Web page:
MacOS is the most overrated of all OSes -- a true pain in the butt. ONE mouse button?!?!?! That should be the start and end of any argument about Macs. What type of insane idiots are happy with that? I need to hit the keyboard to bring up a context-sensitive menu?!?! Puhlease. For much more, search the net for the ACM.org "Anti-Mac" article. The Mac interface is 20+ years old now, and prior to OSX (that I've not used but I am sure would not care for given its *nix underpinnings) largely unchanged. The notion that an application's menus takes over the top of the screen is ludicrous, yet Mac zealots actually think this is better than Windows/*nix. To wrap your mind around this weirdness you then need to run each application full screen -- defeating the whole windowing concept of modern GUIs. The only other comparable GUI mistake is the *nix thing where the focus moves as the mouse does.

*nix is the oldest of all of these OSes, and it shows.

Sure, Windows has old underpinnings (DOS) but MS has upgraded/merged DOS in nice ways -- e.g. you can launch GUI apps from DOS, can see both short and LFN in DOS, yet can also do most things in the GUI -- the perfect marriage. Kind of like the MS decision many many years ago to make everything mouseable also keyboardable.

*nix believes that man pages, vi and the truly awful .tar format are all still viable! man should have been replaced (sure, with backward compatibility for a _while_) with something HTML based, or PDF, or some other solution that did not involve the MORE prompts (press a key too quickly and you have to start the whole thing again -- that super stinks yet nothing was changed for eons!). vi was awful 20 years ago but *nix types are probably still using it today -- an incredible statement but very indicative of the *nix mentality. The .tar format is shockingly bad to use (at the command line anyway, where I do all my archive work). The system should automatically play the Mission Impossible theme music as soon as you type "tar ...". Archiving files in ZIPs (scr*w the .tar ball!) is a huge part of systems work, and yet tar is all but impossible to use __without any syntax errors__ by even the most power user.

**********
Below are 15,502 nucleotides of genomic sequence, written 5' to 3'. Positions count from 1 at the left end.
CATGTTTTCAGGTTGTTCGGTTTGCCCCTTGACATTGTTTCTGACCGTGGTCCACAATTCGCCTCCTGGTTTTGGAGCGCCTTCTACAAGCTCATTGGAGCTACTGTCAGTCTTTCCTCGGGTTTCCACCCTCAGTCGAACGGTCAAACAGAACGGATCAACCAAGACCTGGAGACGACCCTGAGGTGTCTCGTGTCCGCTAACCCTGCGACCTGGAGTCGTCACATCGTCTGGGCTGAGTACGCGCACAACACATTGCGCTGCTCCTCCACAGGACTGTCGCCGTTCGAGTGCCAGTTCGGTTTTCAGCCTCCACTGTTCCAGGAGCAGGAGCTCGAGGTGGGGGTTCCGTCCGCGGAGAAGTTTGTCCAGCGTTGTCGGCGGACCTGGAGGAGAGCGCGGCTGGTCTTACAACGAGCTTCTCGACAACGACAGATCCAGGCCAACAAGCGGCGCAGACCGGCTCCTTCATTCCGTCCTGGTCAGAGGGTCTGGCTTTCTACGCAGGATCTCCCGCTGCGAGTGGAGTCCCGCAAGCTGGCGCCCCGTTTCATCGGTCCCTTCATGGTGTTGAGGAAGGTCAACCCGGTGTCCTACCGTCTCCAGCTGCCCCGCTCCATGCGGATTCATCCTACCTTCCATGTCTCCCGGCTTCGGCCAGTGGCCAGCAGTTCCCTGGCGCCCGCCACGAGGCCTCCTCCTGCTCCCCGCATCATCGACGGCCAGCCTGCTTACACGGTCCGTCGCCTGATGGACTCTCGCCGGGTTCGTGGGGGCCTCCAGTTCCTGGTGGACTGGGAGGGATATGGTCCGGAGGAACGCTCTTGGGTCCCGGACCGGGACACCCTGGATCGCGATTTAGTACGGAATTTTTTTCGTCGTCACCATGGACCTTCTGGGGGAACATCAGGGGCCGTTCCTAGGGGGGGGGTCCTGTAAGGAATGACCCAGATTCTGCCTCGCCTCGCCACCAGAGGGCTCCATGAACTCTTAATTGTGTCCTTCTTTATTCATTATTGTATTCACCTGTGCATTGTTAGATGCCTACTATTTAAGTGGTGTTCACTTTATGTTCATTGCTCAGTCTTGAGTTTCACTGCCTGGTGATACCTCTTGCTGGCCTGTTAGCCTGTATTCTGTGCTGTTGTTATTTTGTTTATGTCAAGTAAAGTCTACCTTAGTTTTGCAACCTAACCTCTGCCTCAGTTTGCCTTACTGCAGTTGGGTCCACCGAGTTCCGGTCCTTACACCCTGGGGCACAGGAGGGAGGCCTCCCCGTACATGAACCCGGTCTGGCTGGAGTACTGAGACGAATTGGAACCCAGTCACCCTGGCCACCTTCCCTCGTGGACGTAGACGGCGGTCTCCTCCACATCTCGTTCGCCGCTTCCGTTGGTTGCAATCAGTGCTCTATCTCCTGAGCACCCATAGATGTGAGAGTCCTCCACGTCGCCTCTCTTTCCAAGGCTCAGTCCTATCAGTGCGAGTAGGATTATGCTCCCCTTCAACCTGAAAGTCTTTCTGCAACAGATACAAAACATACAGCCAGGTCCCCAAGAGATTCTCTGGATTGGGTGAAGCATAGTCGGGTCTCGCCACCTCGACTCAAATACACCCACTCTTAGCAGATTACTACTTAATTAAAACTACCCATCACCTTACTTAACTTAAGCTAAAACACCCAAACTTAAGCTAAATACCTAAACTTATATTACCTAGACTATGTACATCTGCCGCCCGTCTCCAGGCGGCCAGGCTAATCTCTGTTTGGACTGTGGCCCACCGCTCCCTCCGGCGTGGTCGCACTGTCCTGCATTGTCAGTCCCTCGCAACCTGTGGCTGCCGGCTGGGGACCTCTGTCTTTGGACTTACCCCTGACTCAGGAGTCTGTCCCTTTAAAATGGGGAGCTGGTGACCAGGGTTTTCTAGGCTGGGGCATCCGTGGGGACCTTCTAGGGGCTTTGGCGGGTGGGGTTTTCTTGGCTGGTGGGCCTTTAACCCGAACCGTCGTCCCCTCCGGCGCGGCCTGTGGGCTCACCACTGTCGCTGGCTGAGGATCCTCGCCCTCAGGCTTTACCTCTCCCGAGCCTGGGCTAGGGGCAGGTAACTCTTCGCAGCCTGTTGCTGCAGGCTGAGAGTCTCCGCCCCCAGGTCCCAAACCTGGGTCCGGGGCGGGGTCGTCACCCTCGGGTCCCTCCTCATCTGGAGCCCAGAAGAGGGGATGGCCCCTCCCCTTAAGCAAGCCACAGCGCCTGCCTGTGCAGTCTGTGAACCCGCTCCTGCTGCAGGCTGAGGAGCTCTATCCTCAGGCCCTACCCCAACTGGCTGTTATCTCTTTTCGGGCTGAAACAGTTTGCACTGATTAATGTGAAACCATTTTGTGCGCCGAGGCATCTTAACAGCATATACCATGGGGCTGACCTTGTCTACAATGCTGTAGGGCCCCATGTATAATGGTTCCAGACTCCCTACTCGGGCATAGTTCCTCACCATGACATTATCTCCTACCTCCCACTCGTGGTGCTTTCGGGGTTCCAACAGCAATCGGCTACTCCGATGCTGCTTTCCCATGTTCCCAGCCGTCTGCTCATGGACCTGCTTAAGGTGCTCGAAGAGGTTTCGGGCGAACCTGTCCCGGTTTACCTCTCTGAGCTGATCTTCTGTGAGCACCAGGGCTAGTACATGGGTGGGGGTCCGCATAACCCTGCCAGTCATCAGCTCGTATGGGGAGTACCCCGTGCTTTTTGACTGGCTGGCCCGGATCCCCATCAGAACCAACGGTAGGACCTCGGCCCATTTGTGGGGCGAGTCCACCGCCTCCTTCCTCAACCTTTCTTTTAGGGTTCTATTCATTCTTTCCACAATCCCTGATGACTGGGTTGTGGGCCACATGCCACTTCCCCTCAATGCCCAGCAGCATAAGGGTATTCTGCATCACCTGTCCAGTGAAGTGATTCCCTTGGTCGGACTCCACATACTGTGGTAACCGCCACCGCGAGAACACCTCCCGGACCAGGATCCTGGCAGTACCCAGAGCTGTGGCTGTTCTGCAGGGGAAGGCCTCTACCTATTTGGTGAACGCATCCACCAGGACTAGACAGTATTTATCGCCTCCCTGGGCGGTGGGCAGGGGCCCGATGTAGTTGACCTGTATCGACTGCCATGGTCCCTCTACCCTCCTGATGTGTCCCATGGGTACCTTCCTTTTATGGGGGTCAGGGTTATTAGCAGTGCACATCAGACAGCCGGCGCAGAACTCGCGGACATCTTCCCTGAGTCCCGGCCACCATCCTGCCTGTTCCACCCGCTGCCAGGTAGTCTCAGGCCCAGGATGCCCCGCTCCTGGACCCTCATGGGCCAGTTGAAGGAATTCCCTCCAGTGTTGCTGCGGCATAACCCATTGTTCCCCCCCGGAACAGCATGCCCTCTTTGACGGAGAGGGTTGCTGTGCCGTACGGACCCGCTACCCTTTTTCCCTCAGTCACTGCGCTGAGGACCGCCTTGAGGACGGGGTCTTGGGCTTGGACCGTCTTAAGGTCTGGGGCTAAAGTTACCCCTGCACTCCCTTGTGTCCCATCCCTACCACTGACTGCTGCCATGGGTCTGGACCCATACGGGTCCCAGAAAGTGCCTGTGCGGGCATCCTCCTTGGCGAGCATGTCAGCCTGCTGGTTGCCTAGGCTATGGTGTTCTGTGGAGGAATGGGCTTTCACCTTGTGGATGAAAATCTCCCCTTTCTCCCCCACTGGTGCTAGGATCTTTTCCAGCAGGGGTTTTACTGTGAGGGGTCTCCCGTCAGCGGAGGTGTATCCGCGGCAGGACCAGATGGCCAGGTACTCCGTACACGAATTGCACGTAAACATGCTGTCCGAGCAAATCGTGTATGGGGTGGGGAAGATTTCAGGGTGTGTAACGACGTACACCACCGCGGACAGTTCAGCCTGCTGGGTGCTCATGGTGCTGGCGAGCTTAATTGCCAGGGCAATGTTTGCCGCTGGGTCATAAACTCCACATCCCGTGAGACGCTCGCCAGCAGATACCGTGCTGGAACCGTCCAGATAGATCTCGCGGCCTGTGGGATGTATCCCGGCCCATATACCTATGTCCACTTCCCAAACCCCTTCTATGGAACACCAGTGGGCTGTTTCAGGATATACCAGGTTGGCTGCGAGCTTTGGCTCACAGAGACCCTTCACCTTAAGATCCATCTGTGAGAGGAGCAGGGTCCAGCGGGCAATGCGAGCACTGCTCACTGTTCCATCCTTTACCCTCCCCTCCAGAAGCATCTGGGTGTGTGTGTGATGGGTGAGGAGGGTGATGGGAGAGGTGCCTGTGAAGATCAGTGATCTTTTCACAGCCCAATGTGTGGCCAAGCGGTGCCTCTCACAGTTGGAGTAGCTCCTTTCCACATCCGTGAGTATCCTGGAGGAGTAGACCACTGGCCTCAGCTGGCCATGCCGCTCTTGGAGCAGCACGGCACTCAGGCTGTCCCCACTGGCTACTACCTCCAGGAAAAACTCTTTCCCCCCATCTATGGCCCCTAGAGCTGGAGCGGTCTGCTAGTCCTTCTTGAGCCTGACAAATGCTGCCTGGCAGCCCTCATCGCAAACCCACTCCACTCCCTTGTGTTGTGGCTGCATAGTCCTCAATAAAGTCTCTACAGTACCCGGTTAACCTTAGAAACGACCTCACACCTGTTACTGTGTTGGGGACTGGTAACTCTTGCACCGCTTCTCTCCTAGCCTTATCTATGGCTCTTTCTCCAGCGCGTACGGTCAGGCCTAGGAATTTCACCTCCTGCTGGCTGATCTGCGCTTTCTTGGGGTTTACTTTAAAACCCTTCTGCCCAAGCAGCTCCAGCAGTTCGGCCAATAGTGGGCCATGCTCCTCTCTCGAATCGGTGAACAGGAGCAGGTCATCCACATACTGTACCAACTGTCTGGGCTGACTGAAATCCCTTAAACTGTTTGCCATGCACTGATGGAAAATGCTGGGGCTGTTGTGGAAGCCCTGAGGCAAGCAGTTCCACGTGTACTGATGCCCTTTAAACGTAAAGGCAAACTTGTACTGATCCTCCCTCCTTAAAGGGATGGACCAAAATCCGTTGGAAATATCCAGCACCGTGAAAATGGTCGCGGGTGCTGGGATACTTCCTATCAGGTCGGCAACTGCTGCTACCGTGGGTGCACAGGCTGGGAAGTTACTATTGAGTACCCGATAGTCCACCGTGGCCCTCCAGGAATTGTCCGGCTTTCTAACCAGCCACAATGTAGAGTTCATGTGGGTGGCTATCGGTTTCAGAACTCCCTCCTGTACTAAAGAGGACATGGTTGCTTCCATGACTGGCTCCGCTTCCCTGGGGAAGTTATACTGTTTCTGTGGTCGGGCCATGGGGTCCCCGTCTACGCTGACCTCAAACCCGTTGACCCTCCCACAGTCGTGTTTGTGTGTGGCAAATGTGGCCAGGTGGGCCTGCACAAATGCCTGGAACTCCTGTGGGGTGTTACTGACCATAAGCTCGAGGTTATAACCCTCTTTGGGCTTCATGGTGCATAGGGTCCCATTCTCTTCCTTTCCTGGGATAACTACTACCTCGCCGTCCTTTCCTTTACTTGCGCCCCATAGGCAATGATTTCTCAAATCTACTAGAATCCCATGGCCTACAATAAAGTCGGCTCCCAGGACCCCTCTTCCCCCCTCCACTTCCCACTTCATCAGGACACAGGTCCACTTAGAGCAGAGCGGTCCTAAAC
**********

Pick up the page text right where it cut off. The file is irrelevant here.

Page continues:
I am beginning to think the people posting the most favorable remarks about *nix here are in fact MS employees -- trying to lure more suckers to try *nix, so that they too will hate it.

On the plus side of *nix, it is good to give MS competition -- this benefits everyone. It is good to see 3rd world countries switching to *nix in a big way -- but consider MS's answer to that -- crippled XP Starter Edition that allows just 3 windows -- MS would not offer this if they didn't think it was a fair competitor to *nix!

On the minus side of XP, my HP laptop hard drive is failing -- 12 months of 100% utilization will do it -- and my weekend trip to Fry's would have translated to $199 to re-buy XP home (my orig. CDs are in another country right now) + $50 to install a HD (if you can believe it) + $60 to install XP OS, all in addition to the $120 drive itself.
I was outraged, refunded the $50 install cost, went looking for an $89 copy of XP Home on the shelves -- not to be found, more outrage, turns out must ask for OEM XP "behind the counter", then must refund HD purchase and re-purchase so it is on same invoice as XP to keep MS off Fry's back. And MS wonders why XP has seen less adoption. My HD was all that failed -- I should have walked out of Fry's with a new one for $120 + about $25 to ghost a new XP image in 10 minutes. When that is possible, XP sales will pick up. For now, XP's greatest threat is MS itself.

Props to the person above (around the 80 to 100th comment) who said *nix lovers should be open to IDEAS and not be OS bigots.

re: Linux @work sux
by hobgoblin on Sun 3rd Jul 2005 15:32 UTC

about that clipboard in dos/cmd and xp, try rightclicking ;)